Commemorating the Catastrophe.

Sixty-two years ago we owned the Holy Land and lived in peace before their arrival. To this very day I still carry the key to our house just like many Palestinians. The key to our home we were brutally forced to leave and never go back to it. 1948, was the year when the change began and unfortunately it wasn’t for our benefit. On that year, we were slaughtered and killed in cold blood. Driven away from our own houses and our land we once owned.

Hundreds of villages had not only been depopulated but obliterated, houses blown up or bulldozed. Isn’t this year, a year of displacement and dispossession, worthy of commemoration? I think it is.

Al Nakba (The Catastrophe) has  become a collective memory of two          contrasting periods in our Palestinian  history. It changed our lives at an  individual level and a national level.  After 1948, we were treated as refugees  and known to deserve the support of  international aid agencies. The ethnic cleansing of Palestinians did not stop in  1948. After Israel has established itself  on our dear Land, they continued to  dispose Palestinians and transfer them  during the ‘50s. In addition, the Israeli  Zionist authorities have declared that  the Palestinian villages are closed  military zones to prevent the Palestinians from returning as well as, razing more villages and transforming them into Jewish settlements, national parks, forests and even parking lots. The Jewish National Fund also planted depopulated villages to conceal Palestinian existence. They wanted to remove any non-Jewish sings and appearance in Palestine to mistakenly claim that this is their Land and that was their right. Even the names of villages and towns were changed to make them look like a “Jewish village”. This is madness. From that moment, the original inhabitants of Palestine lost everything related to their identity and they lived as refugees in neighboring countries. This tragic day is commemorated by the Palestinians as a catastrophe and by the Israelis as a celebration of its independence and its establishment.  It is your duty as a human being to remind the world of this event and to inform the public of Israel’s crimes against the Palestinians.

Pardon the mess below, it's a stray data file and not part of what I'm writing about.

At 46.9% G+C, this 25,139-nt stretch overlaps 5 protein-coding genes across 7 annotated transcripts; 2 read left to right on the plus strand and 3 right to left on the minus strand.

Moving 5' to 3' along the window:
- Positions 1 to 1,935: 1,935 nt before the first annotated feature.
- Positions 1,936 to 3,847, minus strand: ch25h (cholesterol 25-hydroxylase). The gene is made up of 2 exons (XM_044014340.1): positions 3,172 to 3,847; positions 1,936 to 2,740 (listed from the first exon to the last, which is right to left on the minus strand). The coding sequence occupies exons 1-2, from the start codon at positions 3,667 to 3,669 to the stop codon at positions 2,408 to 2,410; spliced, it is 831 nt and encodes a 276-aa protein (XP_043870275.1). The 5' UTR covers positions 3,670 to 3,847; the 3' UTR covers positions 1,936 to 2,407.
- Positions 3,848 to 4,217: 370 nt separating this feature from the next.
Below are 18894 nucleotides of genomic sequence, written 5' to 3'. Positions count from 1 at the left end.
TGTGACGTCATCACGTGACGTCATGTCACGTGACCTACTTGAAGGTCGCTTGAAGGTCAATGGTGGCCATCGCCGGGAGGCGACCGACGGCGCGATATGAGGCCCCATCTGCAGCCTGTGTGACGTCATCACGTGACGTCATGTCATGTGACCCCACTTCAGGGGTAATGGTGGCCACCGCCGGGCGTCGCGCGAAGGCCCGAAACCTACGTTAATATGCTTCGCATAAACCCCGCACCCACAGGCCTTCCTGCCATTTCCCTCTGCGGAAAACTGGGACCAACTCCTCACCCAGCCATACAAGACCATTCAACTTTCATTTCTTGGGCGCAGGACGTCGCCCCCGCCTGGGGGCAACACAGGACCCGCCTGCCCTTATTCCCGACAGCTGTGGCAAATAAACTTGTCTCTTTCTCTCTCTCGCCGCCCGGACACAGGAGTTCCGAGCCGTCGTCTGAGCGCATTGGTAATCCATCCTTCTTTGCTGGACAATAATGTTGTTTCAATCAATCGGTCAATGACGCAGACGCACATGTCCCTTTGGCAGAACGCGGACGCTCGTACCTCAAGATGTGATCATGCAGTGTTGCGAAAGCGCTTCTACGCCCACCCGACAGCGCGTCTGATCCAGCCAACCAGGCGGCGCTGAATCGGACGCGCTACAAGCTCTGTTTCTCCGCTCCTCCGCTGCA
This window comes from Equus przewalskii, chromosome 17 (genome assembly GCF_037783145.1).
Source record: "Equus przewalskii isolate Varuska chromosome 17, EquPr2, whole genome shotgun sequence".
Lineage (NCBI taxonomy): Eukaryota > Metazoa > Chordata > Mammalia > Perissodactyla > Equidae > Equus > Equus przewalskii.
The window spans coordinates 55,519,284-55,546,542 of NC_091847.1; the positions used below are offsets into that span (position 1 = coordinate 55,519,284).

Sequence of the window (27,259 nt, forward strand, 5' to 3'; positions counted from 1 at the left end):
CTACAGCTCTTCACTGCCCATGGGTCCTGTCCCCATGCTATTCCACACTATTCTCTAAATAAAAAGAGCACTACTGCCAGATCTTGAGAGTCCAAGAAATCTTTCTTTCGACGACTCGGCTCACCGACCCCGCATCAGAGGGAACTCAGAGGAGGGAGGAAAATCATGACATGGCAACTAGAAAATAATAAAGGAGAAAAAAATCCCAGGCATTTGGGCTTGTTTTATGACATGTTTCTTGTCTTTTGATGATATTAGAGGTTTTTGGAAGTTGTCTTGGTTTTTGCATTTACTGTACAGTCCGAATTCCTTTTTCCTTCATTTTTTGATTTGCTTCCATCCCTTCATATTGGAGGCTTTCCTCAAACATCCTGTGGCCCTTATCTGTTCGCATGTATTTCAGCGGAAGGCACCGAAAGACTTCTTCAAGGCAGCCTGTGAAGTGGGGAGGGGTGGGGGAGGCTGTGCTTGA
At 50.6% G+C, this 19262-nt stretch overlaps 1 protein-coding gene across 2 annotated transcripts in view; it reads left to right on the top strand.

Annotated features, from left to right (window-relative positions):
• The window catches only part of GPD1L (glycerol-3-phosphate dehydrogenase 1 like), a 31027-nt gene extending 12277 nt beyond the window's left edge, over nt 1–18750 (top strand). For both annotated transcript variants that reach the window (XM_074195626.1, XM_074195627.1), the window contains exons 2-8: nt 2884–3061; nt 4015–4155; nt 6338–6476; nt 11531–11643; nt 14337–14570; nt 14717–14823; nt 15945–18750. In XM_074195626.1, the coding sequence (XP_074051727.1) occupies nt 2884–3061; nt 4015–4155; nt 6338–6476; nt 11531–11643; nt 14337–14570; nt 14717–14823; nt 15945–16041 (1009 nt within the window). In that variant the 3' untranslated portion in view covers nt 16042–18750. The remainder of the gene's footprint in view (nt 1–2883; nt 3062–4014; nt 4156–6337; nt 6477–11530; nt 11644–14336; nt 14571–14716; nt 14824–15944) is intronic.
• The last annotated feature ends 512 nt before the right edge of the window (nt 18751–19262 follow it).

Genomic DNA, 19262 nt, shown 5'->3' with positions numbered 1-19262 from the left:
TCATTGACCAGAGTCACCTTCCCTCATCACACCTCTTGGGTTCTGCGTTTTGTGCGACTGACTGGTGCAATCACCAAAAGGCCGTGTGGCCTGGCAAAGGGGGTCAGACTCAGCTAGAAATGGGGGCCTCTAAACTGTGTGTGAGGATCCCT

What has kept us Palestinians alive since Al Nakba is the dream of returning to our land. It’s our survival and determination that we wish to celebrate one day. Generations after generations have been raised to keep the hope within and to remember Palestine and to pass on the message to the next generation with the will to resist and remember our usurped land.

One day we’ll return to our home and land and live peacefully once again.
Al Nakba is the continuing saga of my people up to today. Al Nakba illustrates the condition where the credo of might is right leads to the corruption of the soul of those who are guilty of perpetuating the dispossession of Palestinians from their rightful homeland.


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2 Responses to “Commemorating the Catastrophe.”

  1. Tweets that mention Commemorating the Catastrophe. « Palestinian Roses's Blog -- Says:

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